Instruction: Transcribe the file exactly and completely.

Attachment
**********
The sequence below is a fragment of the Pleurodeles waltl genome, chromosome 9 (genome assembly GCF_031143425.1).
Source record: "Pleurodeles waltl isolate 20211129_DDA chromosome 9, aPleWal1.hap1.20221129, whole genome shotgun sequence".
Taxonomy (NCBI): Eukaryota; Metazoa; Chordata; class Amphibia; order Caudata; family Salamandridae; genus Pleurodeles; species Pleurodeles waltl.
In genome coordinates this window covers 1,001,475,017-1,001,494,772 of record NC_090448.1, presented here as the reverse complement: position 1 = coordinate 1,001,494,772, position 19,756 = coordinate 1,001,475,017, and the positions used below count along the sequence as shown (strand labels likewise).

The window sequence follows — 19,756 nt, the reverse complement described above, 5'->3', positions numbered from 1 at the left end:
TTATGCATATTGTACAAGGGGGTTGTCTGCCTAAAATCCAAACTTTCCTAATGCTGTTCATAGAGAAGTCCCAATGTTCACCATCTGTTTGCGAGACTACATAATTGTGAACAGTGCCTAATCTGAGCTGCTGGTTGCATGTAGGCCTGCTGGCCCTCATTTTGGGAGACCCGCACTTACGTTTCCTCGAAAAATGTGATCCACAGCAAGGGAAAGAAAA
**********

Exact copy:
The sequence below is a fragment of the Pleurodeles waltl genome, chromosome 9 (genome assembly GCF_031143425.1).
Source record: "Pleurodeles waltl isolate 20211129_DDA chromosome 9, aPleWal1.hap1.20221129, whole genome shotgun sequence".
Taxonomy (NCBI): Eukaryota; Metazoa; Chordata; class Amphibia; order Caudata; family Salamandridae; genus Pleurodeles; species Pleurodeles waltl.
In genome coordinates this window covers 1,001,475,017-1,001,494,772 of record NC_090448.1, presented here as the reverse complement: position 1 = coordinate 1,001,494,772, position 19,756 = coordinate 1,001,475,017, and the positions used below count along the sequence as shown (strand labels likewise).

The window sequence follows — 19,756 nt, the reverse complement described above, 5'->3', positions numbered from 1 at the left end:
TTATGCATATTGTACAAGGGGGTTGTCTGCCTAAAATCCAAACTTTCCTAATGCTGTTCATAGAGAAGTCCCAATGTTCACCATCTGTTTGCGAGACTACATAATTGTGAACAGTGCCTAATCTGAGCTGCTGGTTGCATGTAGGCCTGCTGGCCCTCATTTTGGGAGACCCGCACTTACGTTTCCTCGAAAAATGTGATCCACAGCAAGGGAAAGAAAA